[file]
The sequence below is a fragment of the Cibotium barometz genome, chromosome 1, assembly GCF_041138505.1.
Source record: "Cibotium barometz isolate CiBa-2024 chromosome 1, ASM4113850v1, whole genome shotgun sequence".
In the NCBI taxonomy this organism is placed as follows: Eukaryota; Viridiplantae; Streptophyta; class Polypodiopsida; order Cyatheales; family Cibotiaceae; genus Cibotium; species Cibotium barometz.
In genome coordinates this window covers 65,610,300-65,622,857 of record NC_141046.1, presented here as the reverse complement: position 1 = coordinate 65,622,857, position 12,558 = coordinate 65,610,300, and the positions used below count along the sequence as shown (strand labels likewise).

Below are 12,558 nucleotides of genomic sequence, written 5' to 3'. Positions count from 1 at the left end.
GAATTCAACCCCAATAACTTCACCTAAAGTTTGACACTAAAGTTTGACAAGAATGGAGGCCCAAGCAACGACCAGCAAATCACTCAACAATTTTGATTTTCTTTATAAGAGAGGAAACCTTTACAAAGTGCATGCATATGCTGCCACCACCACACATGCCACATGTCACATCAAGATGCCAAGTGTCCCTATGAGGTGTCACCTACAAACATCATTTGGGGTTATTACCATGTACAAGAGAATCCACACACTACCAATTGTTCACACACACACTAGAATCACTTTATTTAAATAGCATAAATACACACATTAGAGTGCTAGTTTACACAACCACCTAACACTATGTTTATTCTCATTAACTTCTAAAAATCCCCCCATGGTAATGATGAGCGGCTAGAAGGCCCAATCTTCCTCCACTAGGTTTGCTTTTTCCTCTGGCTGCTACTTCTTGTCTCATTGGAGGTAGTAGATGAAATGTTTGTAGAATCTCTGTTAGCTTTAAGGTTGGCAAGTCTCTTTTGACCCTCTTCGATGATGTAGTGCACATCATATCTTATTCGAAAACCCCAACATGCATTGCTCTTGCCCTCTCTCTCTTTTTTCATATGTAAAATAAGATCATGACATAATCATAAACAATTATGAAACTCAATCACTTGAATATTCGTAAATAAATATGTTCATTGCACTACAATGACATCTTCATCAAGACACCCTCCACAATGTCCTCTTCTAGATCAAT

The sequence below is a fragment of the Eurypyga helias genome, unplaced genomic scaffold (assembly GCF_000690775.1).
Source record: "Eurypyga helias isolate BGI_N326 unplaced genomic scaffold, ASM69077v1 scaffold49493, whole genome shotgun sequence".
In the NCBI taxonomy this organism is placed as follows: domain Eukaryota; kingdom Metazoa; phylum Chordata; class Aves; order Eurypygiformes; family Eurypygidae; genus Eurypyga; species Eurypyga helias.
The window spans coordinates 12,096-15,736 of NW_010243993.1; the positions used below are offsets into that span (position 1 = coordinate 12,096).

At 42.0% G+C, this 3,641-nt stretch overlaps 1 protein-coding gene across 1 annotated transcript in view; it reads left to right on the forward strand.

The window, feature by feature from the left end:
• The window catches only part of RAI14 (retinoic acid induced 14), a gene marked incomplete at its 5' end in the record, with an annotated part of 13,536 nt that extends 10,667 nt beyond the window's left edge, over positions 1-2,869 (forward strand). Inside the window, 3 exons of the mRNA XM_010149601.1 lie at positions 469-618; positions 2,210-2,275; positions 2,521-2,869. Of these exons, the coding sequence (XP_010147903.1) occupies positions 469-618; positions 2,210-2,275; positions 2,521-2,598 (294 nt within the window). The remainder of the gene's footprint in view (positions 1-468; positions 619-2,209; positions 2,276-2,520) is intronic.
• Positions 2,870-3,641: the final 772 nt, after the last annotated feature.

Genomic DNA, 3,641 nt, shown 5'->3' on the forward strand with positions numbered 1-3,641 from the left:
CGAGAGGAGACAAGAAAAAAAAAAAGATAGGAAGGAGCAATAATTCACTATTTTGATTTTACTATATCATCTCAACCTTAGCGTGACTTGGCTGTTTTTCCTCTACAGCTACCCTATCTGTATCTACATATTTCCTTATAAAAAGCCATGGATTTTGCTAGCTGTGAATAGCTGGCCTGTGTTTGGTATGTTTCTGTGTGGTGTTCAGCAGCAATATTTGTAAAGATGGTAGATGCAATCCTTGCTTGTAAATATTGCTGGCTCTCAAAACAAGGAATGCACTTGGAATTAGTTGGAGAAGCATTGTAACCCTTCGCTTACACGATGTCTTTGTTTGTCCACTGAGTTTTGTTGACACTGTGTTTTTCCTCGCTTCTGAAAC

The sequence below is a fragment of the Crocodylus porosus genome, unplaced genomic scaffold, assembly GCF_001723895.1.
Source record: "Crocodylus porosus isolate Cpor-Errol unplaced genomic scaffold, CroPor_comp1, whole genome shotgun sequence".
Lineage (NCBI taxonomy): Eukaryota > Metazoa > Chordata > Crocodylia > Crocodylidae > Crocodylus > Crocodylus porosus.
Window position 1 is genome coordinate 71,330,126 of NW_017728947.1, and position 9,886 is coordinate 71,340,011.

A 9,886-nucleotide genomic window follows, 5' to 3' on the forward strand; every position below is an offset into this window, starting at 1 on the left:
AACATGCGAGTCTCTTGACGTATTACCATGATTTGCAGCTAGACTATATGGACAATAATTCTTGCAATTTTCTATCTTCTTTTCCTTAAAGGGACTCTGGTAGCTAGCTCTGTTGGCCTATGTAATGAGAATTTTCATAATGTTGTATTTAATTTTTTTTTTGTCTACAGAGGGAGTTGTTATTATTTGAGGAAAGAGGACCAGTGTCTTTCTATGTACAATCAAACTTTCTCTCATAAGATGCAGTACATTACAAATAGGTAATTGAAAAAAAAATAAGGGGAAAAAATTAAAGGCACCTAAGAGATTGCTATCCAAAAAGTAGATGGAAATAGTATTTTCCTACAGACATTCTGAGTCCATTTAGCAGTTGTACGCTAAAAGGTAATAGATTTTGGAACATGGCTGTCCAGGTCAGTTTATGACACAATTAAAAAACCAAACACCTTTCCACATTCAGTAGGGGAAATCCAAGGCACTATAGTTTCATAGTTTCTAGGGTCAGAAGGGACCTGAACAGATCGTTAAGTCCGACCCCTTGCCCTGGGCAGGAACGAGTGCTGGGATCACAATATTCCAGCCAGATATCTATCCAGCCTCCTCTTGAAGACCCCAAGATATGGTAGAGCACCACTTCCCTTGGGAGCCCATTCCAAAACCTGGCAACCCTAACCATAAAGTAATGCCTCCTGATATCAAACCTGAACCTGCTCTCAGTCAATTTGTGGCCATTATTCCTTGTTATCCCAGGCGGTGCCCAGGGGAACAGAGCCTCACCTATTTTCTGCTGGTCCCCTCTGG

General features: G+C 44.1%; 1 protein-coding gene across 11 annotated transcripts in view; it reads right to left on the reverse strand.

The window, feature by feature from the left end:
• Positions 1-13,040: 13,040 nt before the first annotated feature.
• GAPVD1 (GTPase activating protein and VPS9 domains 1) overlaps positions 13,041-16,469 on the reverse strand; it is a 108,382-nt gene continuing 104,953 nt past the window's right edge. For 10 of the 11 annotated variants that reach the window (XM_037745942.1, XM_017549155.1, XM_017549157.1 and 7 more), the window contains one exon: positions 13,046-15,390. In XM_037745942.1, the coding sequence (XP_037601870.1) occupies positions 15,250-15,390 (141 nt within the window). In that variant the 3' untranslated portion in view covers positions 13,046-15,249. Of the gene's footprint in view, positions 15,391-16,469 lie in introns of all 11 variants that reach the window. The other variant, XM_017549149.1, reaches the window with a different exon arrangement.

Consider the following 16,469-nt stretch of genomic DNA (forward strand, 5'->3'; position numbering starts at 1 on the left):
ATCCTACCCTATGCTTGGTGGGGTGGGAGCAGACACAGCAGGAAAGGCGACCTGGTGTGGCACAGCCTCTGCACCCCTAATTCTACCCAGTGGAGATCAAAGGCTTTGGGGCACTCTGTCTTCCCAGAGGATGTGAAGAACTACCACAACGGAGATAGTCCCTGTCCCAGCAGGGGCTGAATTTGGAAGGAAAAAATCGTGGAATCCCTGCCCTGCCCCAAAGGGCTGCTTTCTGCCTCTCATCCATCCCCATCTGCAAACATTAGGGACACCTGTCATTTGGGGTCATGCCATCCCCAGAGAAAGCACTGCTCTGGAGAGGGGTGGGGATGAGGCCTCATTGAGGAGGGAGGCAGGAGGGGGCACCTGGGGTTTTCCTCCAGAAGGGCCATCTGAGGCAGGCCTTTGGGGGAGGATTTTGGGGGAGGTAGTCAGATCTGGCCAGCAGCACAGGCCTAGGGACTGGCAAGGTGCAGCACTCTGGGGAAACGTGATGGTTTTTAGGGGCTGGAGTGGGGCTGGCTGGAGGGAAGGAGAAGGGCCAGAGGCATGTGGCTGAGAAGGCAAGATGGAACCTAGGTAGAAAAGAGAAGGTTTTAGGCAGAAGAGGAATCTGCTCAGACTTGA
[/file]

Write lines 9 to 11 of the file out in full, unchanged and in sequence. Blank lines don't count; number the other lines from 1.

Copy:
In the NCBI taxonomy this organism is placed as follows: domain Eukaryota; kingdom Metazoa; phylum Chordata; class Aves; order Eurypygiformes; family Eurypygidae; genus Eurypyga; species Eurypyga helias.
The window spans coordinates 12,096-15,736 of NW_010243993.1; the positions used below are offsets into that span (position 1 = coordinate 12,096).

At 42.0% G+C, this 3,641-nt stretch overlaps 1 protein-coding gene across 1 annotated transcript in view; it reads left to right on the forward strand.